Engineers have built a device that mimics the surface of the eye in an attempt to make wearing contact lenses all day less irritating.
The work was inspired in part by a graduate student’s dry eyes.
“As a student, I had to stop wearing lenses due to the increased discomfort,” says Saad Bhamla, a Stanford University postdoctoral scholar in bioengineering. “Focusing my PhD thesis to understand this problem was both a personal and professional goal.”
Bhamla isn’t alone. More than 30 million Americans currently wear contacts, but roughly half of them switch back to glasses because of contact lens-induced symptoms such as dry eye.
Bhamla, who conducted the work as a graduate student in Gerald Fuller’s chemical engineering laboratory, suspected that most of the discomfort arises from the break up of the tear film, a wet coating on the surface of the eye, during a process called dewetting.
They found that the lipid layer, an oily coating on the surface of the tear film, protects the eye’s surface in two important ways—through strength and liquid retention. By mimicking the lipid layer in contact construction, millions of people could avoid ocular discomfort.
Like a swimming pool cover
In their most recent study, Bhamla and his coauthors outline two functions of the lipid layer. One is to provide mechanical strength to the tear film. Lipids in this layer have viscoelastic properties that allow them to stretch and support the watery layer beneath them.
Bhamla likens this protective lipid layer to a swimming pool cover. You can’t run on the open water, but even a thin tarp can provide mechanical strength to support a person’s weight.
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“You will sometimes see the guards at the Stanford Avery pool run over the surface of the covered pool,” Bhamla says. “The mechanical structure is very thin, but it protects the whole bulk of the liquid. If the swimming pool is shrunk to 1/100th the width of a hair, it is a good representation of the tear film with a lipid layer replacing the tarp.”
The lipid layer also prevents the tear film from evaporating away. Eyes are roughly 95 degrees Fahrenheit (35 degrees Celsius), which is usually warmer than the ambient air. Like any liquid on a hot surface, the eye is constantly heating its liquid coating and losing moisture to the air.
“We recognized early-on that the fluid mechanical responses of the lipid layer were just as important as the conventional view that its role was to control evaporative loss,” Fuller says. “And it’s been gratifying to realize that the combined role of these two forces is now accepted.”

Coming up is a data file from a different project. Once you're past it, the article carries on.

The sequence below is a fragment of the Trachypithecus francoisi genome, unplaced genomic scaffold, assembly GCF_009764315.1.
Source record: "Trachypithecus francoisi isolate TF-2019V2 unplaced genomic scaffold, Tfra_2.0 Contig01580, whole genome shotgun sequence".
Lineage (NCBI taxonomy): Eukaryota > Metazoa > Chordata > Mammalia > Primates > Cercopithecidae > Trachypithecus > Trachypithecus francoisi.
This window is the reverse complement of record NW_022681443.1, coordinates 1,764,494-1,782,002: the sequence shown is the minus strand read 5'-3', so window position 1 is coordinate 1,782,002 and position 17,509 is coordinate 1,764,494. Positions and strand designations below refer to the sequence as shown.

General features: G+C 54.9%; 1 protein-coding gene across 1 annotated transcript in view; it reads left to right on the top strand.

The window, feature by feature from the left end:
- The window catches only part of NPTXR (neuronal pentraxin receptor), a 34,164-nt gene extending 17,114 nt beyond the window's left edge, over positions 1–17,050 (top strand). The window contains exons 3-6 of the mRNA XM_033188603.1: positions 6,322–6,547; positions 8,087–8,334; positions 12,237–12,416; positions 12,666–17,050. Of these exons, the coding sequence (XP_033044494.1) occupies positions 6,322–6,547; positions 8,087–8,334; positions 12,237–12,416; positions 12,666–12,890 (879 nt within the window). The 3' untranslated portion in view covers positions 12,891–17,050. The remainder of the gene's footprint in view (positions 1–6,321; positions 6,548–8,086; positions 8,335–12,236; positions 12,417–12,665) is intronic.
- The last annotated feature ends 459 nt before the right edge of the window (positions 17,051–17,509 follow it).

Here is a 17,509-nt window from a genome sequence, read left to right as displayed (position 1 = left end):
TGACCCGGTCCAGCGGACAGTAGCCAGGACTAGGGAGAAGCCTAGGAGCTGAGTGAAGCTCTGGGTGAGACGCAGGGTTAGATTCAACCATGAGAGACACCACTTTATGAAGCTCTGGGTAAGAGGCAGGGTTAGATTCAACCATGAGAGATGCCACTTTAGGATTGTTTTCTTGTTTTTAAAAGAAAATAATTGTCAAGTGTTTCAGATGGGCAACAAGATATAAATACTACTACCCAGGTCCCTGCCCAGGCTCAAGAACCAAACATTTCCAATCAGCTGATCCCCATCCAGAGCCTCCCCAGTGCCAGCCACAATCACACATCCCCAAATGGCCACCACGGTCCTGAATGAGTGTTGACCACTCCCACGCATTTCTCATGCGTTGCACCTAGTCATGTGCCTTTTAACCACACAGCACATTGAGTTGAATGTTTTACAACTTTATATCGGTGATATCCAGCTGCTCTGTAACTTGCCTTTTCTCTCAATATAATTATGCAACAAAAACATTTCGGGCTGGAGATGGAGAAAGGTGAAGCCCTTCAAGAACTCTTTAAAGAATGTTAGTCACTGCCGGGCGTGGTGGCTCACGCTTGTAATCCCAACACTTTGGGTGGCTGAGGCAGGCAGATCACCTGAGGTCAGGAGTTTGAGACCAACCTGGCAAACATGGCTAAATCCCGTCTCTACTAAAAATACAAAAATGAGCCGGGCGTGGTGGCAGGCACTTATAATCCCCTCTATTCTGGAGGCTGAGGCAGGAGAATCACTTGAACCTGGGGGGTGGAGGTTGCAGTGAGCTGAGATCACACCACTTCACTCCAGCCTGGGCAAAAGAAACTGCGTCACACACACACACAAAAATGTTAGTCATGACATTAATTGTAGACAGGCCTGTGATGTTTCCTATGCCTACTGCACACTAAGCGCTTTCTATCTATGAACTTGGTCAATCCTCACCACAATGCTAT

The key to producing comfortable contact lenses, then, involves designing lenses that don’t destabilize the tear film. Manufacturers recognize the importance of protecting the eye’s natural tear film on a contact lens surface to minimize painful symptoms such as dry eye, but it is not an easy thing to measure.
“Some people are studying contact lenses by holding them up to a light, dipping them in water, and looking at them to see if the tear film breaks up,” Bhamla says. “We felt we could definitely do better than that.”
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To solve this, Bhamla and Fuller built a device that mimics the surface of the eye. The machine, called the Interfacial Dewetting and Drainage Optical Platform or i-DDrOP, reproduces a tear film on the surface of a contact lens. It allows both scientists and manufacturers to systematically handle the unique array of variables that affect the tear film, including temperature, a variety of substances, humidity and the way gravity acts along a curved surface.
With the ability to accurately recreate a tear film on the contact lens surface and test how quickly it breaks up, manufacturers are now armed with the tools to make a more comfortable lens that protects users from the painful side effects of wearing contacts. Even Bhamla may trade in his glasses for a new pair of lipid-protected eyewear.
The team describes the new technology in Investigative Ophthalmology and Visual Science.
Source: Rosemary Mena-Werth for Stanford University